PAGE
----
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Remedial Worksheets Make up for Lost School Days in Hebron

© UNICEF-OPT/2005
Samaher and Soujoud using remedial education worksheets

By Wafa Obeidat

HEBRON, 15 April 2005 - Our trip to Yaccoubiyyeh Elementary School in the old city of Hebron ended up bypassing the main streets of Hebron, using hilly dirt roads instead. The Israeli army denied us access to the restricted area. As we walked up the 22 steep steps leading to the school, we could see the Israeli military outpost situated opposite the 100-year-old school building.

“This project started in Hebron 3 years ago and we are very proud that it got expanded all over Palestine,” said schoolteacher Ms. Ikram, referring to the Remedial Education project provided by UNICEF in cooperation with the Ministry of Education and Higher Education (MoEHE)

Ms. Ikram walked us through the second floor of the school to enter the 4th grade classroom. Twenty young girls, aged 9-10 years, greeted us singing Ahla Wou Sahla Fikom Fi Madrasetna - meaning “Welcome to our school.”

Remedial worksheets were spread all over their tiny desks and their teacher Ms. Raeda was giving them a science class on living and inanimate beings.

“Akrab is one of the living beings - meaning scorpion,” said Samaher, a 10 year old girl, who was joyfully listening to her teacher discuss the differences between the various living beings. Twenty girls raised their hands until Soujoud was asked to respond. Soujoud is apparently the second in class and is Samaher’s best friend.  “Living beings grow and have babies while inanimate beings don’t,” she said.

“These worksheets are fun and very colorful,” said Samaher. “I have been using them since the second grade.”

Added Soujoud: “I like these worksheets because they are easy to use and I can get high grades.”

Samaher, whose mother is an Arabic Language teacher in a nearby school continued: “When I grow up, I would like to be a teacher like my mom”.

Soujoud added: “I want to become an Arabic Language Teacher because I like Arabic.”

Samaher is the youngest girl in her family, and has three older brothers and one older sister. “I visited Yaffa where my mother’s family originally comes from. I’d love to live there, on the beach to be able to swim and see the fish.”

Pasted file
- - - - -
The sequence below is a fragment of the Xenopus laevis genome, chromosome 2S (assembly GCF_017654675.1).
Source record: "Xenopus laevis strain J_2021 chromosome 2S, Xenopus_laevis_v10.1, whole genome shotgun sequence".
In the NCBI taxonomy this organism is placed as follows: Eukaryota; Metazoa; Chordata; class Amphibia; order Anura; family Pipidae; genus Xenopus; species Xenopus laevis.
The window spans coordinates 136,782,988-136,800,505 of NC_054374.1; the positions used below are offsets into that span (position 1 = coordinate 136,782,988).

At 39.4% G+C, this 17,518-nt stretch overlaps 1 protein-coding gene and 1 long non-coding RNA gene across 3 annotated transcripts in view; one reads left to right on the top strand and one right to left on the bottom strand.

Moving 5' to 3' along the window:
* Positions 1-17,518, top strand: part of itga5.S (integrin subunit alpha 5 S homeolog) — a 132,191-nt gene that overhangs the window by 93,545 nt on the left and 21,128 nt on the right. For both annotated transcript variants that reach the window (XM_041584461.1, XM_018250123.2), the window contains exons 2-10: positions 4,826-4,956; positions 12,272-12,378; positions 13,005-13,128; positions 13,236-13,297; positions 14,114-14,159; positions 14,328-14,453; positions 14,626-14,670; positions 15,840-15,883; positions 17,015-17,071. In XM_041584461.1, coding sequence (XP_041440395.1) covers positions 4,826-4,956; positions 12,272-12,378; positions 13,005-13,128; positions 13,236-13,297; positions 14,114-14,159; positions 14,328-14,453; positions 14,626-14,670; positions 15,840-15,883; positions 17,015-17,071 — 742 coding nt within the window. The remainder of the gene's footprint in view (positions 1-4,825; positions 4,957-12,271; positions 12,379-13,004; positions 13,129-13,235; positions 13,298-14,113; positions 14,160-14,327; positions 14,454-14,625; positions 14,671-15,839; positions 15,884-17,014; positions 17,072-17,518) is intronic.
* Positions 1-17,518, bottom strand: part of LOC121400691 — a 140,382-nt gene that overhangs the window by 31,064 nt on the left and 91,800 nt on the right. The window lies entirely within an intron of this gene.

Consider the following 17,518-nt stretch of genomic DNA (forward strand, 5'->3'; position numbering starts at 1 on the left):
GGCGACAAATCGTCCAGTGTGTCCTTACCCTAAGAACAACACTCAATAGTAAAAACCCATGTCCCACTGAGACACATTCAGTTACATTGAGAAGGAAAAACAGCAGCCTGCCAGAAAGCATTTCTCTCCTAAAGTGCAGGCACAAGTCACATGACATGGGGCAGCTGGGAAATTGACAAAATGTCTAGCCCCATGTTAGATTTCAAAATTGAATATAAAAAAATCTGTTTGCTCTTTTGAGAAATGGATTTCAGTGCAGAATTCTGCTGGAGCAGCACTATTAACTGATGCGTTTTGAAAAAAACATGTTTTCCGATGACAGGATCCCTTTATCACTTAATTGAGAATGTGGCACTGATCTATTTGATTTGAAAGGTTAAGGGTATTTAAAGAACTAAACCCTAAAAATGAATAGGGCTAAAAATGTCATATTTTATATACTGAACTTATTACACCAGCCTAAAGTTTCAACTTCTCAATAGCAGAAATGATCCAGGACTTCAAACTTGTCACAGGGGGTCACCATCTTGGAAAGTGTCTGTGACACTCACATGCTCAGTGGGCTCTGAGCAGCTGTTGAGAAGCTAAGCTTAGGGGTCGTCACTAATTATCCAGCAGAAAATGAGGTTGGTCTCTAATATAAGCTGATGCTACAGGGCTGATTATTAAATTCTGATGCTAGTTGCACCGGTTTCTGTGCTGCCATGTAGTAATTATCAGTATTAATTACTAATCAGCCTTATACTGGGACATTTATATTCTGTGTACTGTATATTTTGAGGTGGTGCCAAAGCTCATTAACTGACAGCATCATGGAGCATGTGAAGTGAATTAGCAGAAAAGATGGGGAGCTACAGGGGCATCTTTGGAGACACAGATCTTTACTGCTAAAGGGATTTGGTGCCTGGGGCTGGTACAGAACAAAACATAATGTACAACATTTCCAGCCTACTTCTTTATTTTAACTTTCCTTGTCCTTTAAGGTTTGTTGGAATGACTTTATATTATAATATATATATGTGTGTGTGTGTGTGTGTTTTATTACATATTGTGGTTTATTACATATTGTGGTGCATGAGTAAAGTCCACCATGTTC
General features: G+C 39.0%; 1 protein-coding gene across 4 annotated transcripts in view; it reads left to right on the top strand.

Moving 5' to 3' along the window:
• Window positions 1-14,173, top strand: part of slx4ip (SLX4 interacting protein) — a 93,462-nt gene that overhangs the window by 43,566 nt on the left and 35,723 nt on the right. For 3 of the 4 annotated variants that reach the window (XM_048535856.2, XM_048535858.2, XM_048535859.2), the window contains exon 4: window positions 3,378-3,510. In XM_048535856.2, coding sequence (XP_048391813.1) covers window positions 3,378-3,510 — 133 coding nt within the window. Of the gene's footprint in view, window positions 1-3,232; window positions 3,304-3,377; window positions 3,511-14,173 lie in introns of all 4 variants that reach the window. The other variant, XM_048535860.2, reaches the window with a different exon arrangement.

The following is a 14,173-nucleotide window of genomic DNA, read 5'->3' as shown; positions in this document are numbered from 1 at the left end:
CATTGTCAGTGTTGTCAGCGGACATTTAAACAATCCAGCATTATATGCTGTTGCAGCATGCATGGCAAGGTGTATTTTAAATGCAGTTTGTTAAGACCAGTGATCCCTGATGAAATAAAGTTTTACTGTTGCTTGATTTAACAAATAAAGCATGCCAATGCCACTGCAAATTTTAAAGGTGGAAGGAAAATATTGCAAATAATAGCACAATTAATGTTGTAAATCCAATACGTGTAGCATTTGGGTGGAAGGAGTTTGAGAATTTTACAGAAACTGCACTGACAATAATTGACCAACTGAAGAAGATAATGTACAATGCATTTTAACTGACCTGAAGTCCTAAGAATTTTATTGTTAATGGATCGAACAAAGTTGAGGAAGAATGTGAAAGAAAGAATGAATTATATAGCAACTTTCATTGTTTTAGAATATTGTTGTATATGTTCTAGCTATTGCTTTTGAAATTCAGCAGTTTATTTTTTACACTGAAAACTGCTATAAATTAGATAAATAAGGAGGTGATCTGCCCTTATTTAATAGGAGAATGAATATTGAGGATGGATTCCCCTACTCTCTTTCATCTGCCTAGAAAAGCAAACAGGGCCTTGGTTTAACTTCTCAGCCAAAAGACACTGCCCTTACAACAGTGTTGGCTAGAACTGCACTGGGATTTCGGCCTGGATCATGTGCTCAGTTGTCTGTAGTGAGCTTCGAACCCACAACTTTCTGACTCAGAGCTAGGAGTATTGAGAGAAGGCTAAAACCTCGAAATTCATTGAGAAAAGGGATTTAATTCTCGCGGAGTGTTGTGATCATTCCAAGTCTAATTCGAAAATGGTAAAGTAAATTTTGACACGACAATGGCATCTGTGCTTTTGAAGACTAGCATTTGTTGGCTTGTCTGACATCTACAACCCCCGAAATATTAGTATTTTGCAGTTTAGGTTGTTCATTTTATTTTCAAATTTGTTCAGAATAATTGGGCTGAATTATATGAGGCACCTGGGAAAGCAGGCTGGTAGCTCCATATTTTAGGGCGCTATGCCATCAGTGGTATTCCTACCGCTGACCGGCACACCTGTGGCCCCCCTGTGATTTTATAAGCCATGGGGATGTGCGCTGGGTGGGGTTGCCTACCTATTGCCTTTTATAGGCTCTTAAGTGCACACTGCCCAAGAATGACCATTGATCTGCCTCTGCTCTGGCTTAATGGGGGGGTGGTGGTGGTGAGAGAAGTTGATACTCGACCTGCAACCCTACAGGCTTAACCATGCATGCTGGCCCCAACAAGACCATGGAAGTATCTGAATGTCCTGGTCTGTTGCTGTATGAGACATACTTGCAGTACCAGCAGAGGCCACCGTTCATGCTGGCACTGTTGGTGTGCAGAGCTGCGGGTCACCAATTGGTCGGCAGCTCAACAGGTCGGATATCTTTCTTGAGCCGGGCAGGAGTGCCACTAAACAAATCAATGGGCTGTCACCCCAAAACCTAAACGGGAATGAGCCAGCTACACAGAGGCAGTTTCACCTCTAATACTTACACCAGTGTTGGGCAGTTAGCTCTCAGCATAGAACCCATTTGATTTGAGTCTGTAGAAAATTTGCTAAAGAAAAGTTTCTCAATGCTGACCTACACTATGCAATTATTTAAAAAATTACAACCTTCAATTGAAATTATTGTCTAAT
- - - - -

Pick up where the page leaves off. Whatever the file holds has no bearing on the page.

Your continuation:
Her friend Soujoud said: “I have never been out of Palestine, I would love to go and visit America to tell the girls my age what we go through in trying to come to school. I also want them to come and see how we are living.”

Soujoud says she was denied access to school on many occasions and she lost at least a handful of school days during this school year as a result of curfews imposed on the old city of Hebron. But the remedial education worksheets helped Soujoud maintain her high grades in class and to maintain the second in class. “My dream is to live in peace like all children of the world. I want to go to school without being stopped and fetched or even asked to go home.”

Said schoolteacher Ms Raeda: “These worksheets provide children with analytical skills and enable them to think more critically. It also strengthens the relationship between the school and the family, as family members becomes more involved with teaching their children.”

The remedial education project originally started as a community initiative out of Hebron as a response to the continuous closures. After its successful implementation in Hebron, the project was expanded to include all curfew and closure prone areas of the West Bank and Gaza Strip.

In Hebron alone, the project reaches almost all children in Grade One to Six. It enables children to continue learning even when not being able to reach school. This project was funded by the Canadian International Development Agency (CIDA).

Ms. Obeidat is the UNICEF zonal officer in Hebron

 

 
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